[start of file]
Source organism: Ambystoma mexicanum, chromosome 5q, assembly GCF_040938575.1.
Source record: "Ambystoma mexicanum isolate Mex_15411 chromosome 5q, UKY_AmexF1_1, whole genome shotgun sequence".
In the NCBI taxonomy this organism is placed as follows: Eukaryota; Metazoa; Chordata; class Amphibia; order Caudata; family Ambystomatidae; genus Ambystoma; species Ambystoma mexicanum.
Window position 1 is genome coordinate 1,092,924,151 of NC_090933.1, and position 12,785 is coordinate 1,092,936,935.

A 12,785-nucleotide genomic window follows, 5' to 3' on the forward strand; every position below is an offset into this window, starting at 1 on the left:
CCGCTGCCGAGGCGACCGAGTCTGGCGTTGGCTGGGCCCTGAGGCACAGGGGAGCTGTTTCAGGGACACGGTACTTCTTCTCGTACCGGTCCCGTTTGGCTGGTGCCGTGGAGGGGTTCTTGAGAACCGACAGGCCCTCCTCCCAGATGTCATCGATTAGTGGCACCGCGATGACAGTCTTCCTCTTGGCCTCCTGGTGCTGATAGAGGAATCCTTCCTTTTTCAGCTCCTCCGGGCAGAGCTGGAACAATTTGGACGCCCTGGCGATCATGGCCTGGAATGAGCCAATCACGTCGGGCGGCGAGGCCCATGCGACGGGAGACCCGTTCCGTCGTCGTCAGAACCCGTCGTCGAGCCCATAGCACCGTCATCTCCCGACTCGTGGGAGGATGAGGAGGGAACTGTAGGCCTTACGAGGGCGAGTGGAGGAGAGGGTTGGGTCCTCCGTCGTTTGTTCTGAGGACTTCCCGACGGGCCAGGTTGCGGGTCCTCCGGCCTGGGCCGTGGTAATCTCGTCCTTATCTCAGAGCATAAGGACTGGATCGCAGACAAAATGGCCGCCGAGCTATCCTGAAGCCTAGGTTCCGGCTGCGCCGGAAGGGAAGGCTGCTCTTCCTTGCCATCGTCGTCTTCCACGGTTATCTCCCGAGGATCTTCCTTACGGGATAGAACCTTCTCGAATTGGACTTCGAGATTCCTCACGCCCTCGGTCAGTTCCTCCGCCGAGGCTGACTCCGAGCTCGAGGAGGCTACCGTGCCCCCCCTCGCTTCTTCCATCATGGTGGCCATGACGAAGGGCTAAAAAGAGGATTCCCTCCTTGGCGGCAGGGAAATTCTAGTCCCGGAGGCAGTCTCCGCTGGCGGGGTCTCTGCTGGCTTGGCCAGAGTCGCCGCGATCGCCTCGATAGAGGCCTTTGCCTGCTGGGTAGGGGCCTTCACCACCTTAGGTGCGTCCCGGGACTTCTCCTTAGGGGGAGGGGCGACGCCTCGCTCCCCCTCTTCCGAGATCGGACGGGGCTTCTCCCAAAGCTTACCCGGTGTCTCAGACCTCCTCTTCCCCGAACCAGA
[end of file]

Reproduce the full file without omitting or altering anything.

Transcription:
Source organism: Ambystoma mexicanum, chromosome 5q, assembly GCF_040938575.1.
Source record: "Ambystoma mexicanum isolate Mex_15411 chromosome 5q, UKY_AmexF1_1, whole genome shotgun sequence".
In the NCBI taxonomy this organism is placed as follows: Eukaryota; Metazoa; Chordata; class Amphibia; order Caudata; family Ambystomatidae; genus Ambystoma; species Ambystoma mexicanum.
Window position 1 is genome coordinate 1,092,924,151 of NC_090933.1, and position 12,785 is coordinate 1,092,936,935.

A 12,785-nucleotide genomic window follows, 5' to 3' on the forward strand; every position below is an offset into this window, starting at 1 on the left:
CCGCTGCCGAGGCGACCGAGTCTGGCGTTGGCTGGGCCCTGAGGCACAGGGGAGCTGTTTCAGGGACACGGTACTTCTTCTCGTACCGGTCCCGTTTGGCTGGTGCCGTGGAGGGGTTCTTGAGAACCGACAGGCCCTCCTCCCAGATGTCATCGATTAGTGGCACCGCGATGACAGTCTTCCTCTTGGCCTCCTGGTGCTGATAGAGGAATCCTTCCTTTTTCAGCTCCTCCGGGCAGAGCTGGAACAATTTGGACGCCCTGGCGATCATGGCCTGGAATGAGCCAATCACGTCGGGCGGCGAGGCCCATGCGACGGGAGACCCGTTCCGTCGTCGTCAGAACCCGTCGTCGAGCCCATAGCACCGTCATCTCCCGACTCGTGGGAGGATGAGGAGGGAACTGTAGGCCTTACGAGGGCGAGTGGAGGAGAGGGTTGGGTCCTCCGTCGTTTGTTCTGAGGACTTCCCGACGGGCCAGGTTGCGGGTCCTCCGGCCTGGGCCGTGGTAATCTCGTCCTTATCTCAGAGCATAAGGACTGGATCGCAGACAAAATGGCCGCCGAGCTATCCTGAAGCCTAGGTTCCGGCTGCGCCGGAAGGGAAGGCTGCTCTTCCTTGCCATCGTCGTCTTCCACGGTTATCTCCCGAGGATCTTCCTTACGGGATAGAACCTTCTCGAATTGGACTTCGAGATTCCTCACGCCCTCGGTCAGTTCCTCCGCCGAGGCTGACTCCGAGCTCGAGGAGGCTACCGTGCCCCCCCTCGCTTCTTCCATCATGGTGGCCATGACGAAGGGCTAAAAAGAGGATTCCCTCCTTGGCGGCAGGGAAATTCTAGTCCCGGAGGCAGTCTCCGCTGGCGGGGTCTCTGCTGGCTTGGCCAGAGTCGCCGCGATCGCCTCGATAGAGGCCTTTGCCTGCTGGGTAGGGGCCTTCACCACCTTAGGTGCGTCCCGGGACTTCTCCTTAGGGGGAGGGGCGACGCCTCGCTCCCCCTCTTCCGAGATCGGACGGGGCTTCTCCCAAAGCTTACCCGGTGTCTCAGACCTCCTCTTCCCCGAACCAGA